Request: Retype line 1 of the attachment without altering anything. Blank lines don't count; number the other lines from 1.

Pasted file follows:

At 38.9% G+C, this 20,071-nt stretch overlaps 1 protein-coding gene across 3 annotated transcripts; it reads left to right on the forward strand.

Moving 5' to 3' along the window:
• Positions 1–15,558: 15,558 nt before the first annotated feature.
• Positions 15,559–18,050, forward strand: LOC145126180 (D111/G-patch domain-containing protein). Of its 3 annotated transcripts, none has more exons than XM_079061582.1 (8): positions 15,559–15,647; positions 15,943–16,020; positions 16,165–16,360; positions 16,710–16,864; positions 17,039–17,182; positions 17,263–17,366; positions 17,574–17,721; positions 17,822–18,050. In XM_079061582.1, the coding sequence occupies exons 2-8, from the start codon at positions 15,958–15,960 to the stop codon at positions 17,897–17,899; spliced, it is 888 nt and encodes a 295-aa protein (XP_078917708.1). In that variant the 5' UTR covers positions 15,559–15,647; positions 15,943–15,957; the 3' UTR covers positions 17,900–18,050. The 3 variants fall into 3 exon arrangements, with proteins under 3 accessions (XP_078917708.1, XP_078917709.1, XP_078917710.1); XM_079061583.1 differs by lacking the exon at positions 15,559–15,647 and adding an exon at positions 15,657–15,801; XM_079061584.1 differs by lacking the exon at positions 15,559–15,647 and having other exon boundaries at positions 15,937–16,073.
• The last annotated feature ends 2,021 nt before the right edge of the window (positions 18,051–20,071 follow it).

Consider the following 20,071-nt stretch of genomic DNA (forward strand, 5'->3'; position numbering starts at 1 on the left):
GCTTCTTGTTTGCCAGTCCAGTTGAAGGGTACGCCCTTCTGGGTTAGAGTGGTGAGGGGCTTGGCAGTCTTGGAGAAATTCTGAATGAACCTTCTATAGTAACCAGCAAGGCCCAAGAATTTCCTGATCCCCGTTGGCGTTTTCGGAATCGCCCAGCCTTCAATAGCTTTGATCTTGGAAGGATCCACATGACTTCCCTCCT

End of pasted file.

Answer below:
At 38.9% G+C, this 20,071-nt stretch overlaps 1 protein-coding gene across 3 annotated transcripts; it reads left to right on the forward strand.